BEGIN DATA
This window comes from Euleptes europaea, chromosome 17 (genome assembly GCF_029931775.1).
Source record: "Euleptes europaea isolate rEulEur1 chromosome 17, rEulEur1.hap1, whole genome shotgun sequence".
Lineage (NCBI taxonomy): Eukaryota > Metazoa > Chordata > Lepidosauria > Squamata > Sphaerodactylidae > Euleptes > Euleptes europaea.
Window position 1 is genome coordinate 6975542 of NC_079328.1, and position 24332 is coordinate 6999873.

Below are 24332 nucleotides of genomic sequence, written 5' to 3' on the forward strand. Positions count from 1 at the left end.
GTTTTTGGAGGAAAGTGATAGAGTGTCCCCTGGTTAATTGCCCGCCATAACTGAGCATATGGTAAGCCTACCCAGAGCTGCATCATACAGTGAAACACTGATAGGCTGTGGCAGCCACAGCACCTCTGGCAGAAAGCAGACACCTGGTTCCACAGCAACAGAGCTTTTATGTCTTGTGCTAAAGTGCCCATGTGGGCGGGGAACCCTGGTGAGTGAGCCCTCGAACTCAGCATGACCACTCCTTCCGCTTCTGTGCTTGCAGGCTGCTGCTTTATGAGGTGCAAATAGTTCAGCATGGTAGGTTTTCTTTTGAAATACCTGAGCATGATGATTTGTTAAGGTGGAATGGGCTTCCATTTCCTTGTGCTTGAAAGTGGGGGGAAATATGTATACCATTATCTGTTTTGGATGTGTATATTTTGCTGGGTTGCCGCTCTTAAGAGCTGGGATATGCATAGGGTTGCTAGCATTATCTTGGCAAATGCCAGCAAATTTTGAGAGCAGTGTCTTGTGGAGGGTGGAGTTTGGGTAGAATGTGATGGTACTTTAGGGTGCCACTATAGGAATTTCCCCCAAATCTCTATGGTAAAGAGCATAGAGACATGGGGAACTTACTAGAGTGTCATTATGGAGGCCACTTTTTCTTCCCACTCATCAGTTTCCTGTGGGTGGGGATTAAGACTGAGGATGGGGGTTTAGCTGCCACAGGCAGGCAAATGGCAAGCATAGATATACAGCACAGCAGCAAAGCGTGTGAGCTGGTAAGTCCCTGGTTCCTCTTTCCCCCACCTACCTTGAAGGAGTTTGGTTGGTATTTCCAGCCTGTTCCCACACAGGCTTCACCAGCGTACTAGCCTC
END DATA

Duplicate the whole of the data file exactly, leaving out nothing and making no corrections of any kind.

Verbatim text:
This window comes from Euleptes europaea, chromosome 17 (genome assembly GCF_029931775.1).
Source record: "Euleptes europaea isolate rEulEur1 chromosome 17, rEulEur1.hap1, whole genome shotgun sequence".
Lineage (NCBI taxonomy): Eukaryota > Metazoa > Chordata > Lepidosauria > Squamata > Sphaerodactylidae > Euleptes > Euleptes europaea.
Window position 1 is genome coordinate 6975542 of NC_079328.1, and position 24332 is coordinate 6999873.

Below are 24332 nucleotides of genomic sequence, written 5' to 3' on the forward strand. Positions count from 1 at the left end.
GTTTTTGGAGGAAAGTGATAGAGTGTCCCCTGGTTAATTGCCCGCCATAACTGAGCATATGGTAAGCCTACCCAGAGCTGCATCATACAGTGAAACACTGATAGGCTGTGGCAGCCACAGCACCTCTGGCAGAAAGCAGACACCTGGTTCCACAGCAACAGAGCTTTTATGTCTTGTGCTAAAGTGCCCATGTGGGCGGGGAACCCTGGTGAGTGAGCCCTCGAACTCAGCATGACCACTCCTTCCGCTTCTGTGCTTGCAGGCTGCTGCTTTATGAGGTGCAAATAGTTCAGCATGGTAGGTTTTCTTTTGAAATACCTGAGCATGATGATTTGTTAAGGTGGAATGGGCTTCCATTTCCTTGTGCTTGAAAGTGGGGGGAAATATGTATACCATTATCTGTTTTGGATGTGTATATTTTGCTGGGTTGCCGCTCTTAAGAGCTGGGATATGCATAGGGTTGCTAGCATTATCTTGGCAAATGCCAGCAAATTTTGAGAGCAGTGTCTTGTGGAGGGTGGAGTTTGGGTAGAATGTGATGGTACTTTAGGGTGCCACTATAGGAATTTCCCCCAAATCTCTATGGTAAAGAGCATAGAGACATGGGGAACTTACTAGAGTGTCATTATGGAGGCCACTTTTTCTTCCCACTCATCAGTTTCCTGTGGGTGGGGATTAAGACTGAGGATGGGGGTTTAGCTGCCACAGGCAGGCAAATGGCAAGCATAGATATACAGCACAGCAGCAAAGCGTGTGAGCTGGTAAGTCCCTGGTTCCTCTTTCCCCCACCTACCTTGAAGGAGTTTGGTTGGTATTTCCAGCCTGTTCCCACACAGGCTTCACCAGCGTACTAGCCTC